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  • Writer's pictureDonna

Reed Street.

3 new caregivers, 9 kittens, 10 cats!

Laura’s first email to GCCCP told us her trailer park was overrun by cats left behind and producing generations of cats. It was craziness trying to drive on the street coming home because the road was taken over by cats. Laura was told to reach out to GCCCP about a trap and release program.

After the 4 kittens we told you about in the last newsletter there were …

… 3 female cats, 2 of these were sisters that had just had litters. One had 4 babies, the other 5.

Laura, Omunique and Myra were neighbors taking care of this group of cats.

GCCCP started by leaving Laura 3 traps for the 3 female cats, leaving the kittens with Omunique and Myra. Laura was enthusiastic and very motivated. We had those cats the same day!


Next, we tried out our new resource INTAKE option. We took up one of the litters to Idaho Humane Society, hoping they would go to the adoption floor. That didn’t turn out the way we expected. They had ringworm! And when we took in the other litter a week later, they had ringworm too!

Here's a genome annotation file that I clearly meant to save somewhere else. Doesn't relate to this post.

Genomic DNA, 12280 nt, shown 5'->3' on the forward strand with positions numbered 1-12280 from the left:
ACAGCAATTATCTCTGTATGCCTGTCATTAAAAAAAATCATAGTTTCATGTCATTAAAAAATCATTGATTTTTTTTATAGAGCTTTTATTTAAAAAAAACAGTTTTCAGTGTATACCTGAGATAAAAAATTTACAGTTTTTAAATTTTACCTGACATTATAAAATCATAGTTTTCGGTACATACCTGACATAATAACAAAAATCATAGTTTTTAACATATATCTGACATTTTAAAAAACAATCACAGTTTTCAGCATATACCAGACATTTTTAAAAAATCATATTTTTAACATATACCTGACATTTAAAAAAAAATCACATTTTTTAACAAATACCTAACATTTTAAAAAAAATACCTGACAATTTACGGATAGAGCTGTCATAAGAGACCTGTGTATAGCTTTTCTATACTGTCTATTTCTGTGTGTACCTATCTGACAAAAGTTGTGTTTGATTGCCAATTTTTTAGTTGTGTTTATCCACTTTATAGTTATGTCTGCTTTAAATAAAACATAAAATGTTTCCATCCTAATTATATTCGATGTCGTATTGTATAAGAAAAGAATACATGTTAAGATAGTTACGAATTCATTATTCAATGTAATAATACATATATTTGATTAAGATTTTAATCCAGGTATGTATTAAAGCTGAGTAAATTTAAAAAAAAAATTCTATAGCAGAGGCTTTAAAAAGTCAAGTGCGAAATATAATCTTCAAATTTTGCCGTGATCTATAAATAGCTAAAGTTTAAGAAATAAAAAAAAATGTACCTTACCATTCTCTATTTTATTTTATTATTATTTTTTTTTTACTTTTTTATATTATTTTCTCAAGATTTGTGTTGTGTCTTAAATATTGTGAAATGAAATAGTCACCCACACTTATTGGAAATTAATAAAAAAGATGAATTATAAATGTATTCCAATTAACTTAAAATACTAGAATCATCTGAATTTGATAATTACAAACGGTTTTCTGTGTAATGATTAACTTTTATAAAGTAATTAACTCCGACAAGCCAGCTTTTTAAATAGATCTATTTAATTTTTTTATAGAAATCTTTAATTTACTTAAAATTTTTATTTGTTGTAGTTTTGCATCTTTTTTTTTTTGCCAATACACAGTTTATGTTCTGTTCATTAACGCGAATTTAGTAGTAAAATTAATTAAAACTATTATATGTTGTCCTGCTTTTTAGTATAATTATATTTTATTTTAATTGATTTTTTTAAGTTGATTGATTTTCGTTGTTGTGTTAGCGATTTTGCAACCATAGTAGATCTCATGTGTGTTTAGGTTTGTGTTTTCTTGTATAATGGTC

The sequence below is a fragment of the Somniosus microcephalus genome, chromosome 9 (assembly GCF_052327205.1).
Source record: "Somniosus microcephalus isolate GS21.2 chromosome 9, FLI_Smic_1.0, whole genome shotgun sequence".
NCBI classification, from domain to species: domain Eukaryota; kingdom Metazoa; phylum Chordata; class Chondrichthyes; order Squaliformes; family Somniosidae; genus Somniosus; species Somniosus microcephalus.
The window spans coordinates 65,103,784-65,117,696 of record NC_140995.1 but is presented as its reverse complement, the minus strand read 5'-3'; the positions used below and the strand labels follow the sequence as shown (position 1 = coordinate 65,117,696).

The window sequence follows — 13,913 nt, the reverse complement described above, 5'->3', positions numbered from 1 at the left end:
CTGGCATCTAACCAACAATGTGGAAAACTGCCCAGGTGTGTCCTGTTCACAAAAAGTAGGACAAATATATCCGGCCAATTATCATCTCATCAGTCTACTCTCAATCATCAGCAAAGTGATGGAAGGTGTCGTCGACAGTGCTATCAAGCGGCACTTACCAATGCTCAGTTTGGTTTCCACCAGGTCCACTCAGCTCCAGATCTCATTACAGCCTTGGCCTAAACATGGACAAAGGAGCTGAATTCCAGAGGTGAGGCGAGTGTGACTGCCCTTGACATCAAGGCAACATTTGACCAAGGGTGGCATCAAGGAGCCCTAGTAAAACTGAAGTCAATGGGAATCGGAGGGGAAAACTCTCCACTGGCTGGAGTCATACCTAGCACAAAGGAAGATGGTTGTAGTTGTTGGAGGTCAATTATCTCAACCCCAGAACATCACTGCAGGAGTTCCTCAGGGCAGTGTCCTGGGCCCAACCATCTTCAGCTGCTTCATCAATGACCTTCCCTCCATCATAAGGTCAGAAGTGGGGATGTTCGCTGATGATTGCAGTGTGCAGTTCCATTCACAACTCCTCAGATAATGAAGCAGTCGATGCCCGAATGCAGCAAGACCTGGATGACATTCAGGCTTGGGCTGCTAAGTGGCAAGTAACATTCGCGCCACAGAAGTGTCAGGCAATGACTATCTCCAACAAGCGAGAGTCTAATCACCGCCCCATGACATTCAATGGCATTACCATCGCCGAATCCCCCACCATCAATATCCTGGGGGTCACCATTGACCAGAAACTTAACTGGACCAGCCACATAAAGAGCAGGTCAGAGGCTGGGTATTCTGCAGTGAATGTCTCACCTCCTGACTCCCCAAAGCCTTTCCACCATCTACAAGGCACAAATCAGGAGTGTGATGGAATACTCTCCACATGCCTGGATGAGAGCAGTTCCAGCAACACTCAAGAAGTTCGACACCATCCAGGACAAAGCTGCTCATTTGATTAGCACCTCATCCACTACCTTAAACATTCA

IHS has a room for ringworm kittens, but it is full most of the time. And even when the kittens can be taken in, they sometimes spend months in a small suite and taken out for treatment.

GCCCP suggested our fosters sign up to be IHS fosters. Karen did. She stepped in and took on the challenge of treating one of the litters. Because she is an IHS foster now, IHS will pay for everything while the kittens are recovering!


The other ringworm kittens will be cared for by Omunique, their original caregiver. GCCCP will support her kittens’ needs.


Laura was excited about trapping. She

decided to talk to the woman at the other end of the trailer park that had a colony

Gail had a hard time believing that anyone wanted to help her spay and neuter her free-roaming cats without doing them harm. This is the usual reaction from new caregivers because in the past there was never support. We gave Laura paperwork to explain the process and information about GCCCP.

When Gail decided to trust us, she was ready and willing to help. Cats that are new to traps are usually easy to catch, so you want to get as many as possible as quickly as possible. Gail had 7 cats, and between Gail, Laura and GCCCP we trapped them all in about 3 days.


These 7 cats were able to be taken in as soon as they were trapped because of the RTH* program. We did not have to hold them in cages, or plan for one or two appointments a month like before the contract with Idaho Humane Society. Very exciting!

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